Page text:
Discussion in 'Memorials & Cemeteries' started by Kyt, Mar 15, 2009.
Mary Thomas: former internee of the Japanese and author | Times Online Obituary
She was some kind of lady ... very special !! ... I bought her book a few years ago ..... !!
RIP Mary Thomas
There's a movie called *Paradise Road*about imprisoned women in a Japanese camp during ww2. Mary Thomas story base on that movie or did she spent time in that camp?I did not know anything about this lady until now.
God bless her soul R.I.P.
I remember Paradise Road, Heidi. Didn't it have Glenn Close, Cate Blanchett, Julianna Marguiles and other classy ladies in it? I think they were on Sumatra or thereabouts whereas Mary Thomas was mostly imprisoned in Changi. Perhaps them movie makers referenced some of her experiences?
A brave lady. RIP.
Yes that's the movie! It may have had some of her story base in to the movie.Maybe that's were they had some of the idea from Mary Thomas accounts.
Women and japanese camps made me think of this movie and i just thought Mary Thomas may have been involed,but obviously not.
Mary's quotes and her book are mentioned in this book quite a number of times.
The Internment of Western Civilians ... - Google Book Search
Paradise Road - Wikipedia, the free encyclopedia
Oh Gosh, i was right and never knew it:clapping:I am in great shock here.Very rearly i am right on anything:becky:
Thanks for the link.
I was privileged to look after her and her brother at her little cottage in Catbrook, Monmouthshire. She lived alone and her brother would vist most weekends, but he was not in the best of health either.
She was a very humble and sweet lady. Despite her sight problems she coped well. She was lovely to talk to and it was quite rivetting to listen to her stories, she was very against the establishment and was always in total support of the working man. After listening to her stories about internment I was amazed at her matter of fact way of telling it.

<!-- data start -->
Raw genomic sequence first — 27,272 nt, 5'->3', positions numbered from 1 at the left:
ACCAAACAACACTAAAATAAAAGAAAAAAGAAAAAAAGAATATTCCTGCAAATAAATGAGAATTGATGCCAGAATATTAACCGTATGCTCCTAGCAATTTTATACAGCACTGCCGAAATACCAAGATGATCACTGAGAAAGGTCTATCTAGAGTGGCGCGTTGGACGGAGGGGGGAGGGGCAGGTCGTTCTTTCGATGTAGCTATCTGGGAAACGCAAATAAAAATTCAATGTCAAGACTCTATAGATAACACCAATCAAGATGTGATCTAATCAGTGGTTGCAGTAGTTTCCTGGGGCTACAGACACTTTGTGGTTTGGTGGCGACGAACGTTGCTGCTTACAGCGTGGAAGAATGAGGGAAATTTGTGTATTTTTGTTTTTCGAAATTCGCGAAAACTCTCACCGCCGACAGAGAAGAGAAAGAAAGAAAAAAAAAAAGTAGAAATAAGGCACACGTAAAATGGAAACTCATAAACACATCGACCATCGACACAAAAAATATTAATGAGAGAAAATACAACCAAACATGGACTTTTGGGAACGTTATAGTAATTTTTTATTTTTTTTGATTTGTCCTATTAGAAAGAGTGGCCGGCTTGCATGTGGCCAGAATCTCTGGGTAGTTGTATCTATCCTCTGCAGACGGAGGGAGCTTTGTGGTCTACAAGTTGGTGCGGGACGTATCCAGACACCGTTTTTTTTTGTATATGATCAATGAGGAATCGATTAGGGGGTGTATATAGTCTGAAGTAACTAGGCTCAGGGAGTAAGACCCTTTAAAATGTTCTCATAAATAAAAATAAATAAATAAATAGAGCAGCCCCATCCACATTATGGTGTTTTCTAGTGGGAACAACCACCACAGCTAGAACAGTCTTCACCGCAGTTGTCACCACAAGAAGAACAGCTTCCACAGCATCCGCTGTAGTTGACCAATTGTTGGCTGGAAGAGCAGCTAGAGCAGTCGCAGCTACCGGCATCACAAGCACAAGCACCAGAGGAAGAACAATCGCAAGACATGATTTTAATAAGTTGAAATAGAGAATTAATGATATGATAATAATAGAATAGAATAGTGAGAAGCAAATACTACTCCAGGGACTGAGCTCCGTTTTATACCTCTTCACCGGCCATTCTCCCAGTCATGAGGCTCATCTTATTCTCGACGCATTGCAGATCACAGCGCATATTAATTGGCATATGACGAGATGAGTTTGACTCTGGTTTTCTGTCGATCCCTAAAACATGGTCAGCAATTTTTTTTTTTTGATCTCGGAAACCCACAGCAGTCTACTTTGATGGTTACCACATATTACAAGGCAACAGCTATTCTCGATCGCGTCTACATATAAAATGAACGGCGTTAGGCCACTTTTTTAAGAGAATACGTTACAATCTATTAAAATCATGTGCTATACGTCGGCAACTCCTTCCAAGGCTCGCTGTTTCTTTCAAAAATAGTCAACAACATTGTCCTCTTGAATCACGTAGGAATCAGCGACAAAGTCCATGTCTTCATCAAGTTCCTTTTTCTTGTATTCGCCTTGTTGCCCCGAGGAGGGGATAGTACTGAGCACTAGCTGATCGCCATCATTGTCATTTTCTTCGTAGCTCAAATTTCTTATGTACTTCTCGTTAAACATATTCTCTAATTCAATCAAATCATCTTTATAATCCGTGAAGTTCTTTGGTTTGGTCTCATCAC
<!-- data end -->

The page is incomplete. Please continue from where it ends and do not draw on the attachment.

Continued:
I can imagine she was quite a lady at Oxford and must have been one of the great defenders of womens rights. Even at 100 in a nursing home she was quite lucid about her lifes experiences.
welcome to the forum balloon. Can you tell us some stories about the lady herself?
She lived in a small cottage down a rough country track and kept a lovely little garden. As time went on she was not able to tend it as he would have liked and the local school used to send some schoolboys up to help her out. If they were of the age when they were doing the history of WWII she would make them a drink and ensure that she gave them an enthralling history lesson about the Japanese and what took place. It was quite a sobering experience for these kids. She kept herself to herself and the only regular vistor she had was her brother who she loved dearly. It is interesting but many of the people living around her did not know much about her life unless they went to see her.
One local lad was killed by the Japs in Burma when they overran the hospital in which he was being nursed, she was very comforting to the family who still feel the pain and horror of what took place.
May I add my twopennyworth to your spotlighting story of this brave woman.
Takes me back to the days of the TV series "Kendo", whose writers must have drawn some of the episodes from.
She did act as an adviser to the series and was determined that it portray what took place but some of the stories were designed to to let people use their imagination as frank scenes of brutality were not for mainstream viewing in those days.
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